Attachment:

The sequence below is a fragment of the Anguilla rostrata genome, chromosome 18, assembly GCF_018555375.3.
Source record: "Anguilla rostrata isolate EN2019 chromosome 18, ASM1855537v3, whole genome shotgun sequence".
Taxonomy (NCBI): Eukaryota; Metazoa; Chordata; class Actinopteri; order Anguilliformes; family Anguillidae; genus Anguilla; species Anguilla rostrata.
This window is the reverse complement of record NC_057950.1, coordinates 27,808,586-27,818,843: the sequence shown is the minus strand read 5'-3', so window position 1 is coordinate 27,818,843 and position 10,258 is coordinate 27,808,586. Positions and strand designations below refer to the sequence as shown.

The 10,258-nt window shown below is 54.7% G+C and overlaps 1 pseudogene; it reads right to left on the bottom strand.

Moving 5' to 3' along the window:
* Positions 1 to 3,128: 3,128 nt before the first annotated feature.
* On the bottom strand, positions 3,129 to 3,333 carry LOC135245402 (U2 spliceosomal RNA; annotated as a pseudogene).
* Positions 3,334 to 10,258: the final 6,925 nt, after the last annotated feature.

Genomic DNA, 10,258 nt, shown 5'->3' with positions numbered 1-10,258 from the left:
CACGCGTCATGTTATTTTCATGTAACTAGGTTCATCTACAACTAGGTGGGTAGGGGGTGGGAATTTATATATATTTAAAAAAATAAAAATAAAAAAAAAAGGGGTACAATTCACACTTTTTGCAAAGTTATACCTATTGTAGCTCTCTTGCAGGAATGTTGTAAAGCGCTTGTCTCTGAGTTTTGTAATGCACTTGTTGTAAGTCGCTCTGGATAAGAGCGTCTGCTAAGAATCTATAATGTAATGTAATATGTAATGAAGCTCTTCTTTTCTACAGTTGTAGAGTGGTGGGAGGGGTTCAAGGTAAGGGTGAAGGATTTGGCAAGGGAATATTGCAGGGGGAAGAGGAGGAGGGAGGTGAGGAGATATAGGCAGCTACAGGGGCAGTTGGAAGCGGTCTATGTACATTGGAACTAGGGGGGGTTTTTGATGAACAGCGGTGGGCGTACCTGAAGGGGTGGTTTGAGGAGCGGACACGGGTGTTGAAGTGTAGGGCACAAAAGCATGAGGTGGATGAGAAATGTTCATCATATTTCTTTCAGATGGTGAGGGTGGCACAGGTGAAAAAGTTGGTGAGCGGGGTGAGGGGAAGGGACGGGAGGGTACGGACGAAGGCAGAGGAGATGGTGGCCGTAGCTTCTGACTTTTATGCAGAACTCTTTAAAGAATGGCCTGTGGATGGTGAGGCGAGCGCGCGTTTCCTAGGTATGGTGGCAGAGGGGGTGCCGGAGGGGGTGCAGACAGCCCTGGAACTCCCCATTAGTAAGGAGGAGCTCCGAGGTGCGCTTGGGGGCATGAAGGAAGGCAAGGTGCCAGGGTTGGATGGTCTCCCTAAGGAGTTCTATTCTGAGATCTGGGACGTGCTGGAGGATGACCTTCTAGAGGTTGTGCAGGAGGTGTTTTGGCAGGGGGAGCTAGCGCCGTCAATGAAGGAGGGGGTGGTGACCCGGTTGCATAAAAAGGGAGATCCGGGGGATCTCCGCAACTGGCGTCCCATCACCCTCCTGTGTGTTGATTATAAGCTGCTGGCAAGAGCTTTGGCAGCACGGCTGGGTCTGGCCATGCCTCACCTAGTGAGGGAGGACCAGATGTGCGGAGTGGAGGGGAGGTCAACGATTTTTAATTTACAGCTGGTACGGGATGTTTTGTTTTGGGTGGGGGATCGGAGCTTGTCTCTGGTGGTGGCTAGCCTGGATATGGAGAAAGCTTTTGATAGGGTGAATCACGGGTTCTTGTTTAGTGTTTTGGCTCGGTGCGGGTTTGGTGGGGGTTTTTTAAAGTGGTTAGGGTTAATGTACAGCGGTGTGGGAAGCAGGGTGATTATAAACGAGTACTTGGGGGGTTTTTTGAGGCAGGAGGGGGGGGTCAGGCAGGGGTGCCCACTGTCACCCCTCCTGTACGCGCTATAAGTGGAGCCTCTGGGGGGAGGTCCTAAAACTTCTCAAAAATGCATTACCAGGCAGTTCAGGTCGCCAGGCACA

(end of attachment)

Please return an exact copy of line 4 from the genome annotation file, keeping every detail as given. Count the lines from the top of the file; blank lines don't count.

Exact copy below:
This window is the reverse complement of record NC_057950.1, coordinates 27,808,586-27,818,843: the sequence shown is the minus strand read 5'-3', so window position 1 is coordinate 27,818,843 and position 10,258 is coordinate 27,808,586. Positions and strand designations below refer to the sequence as shown.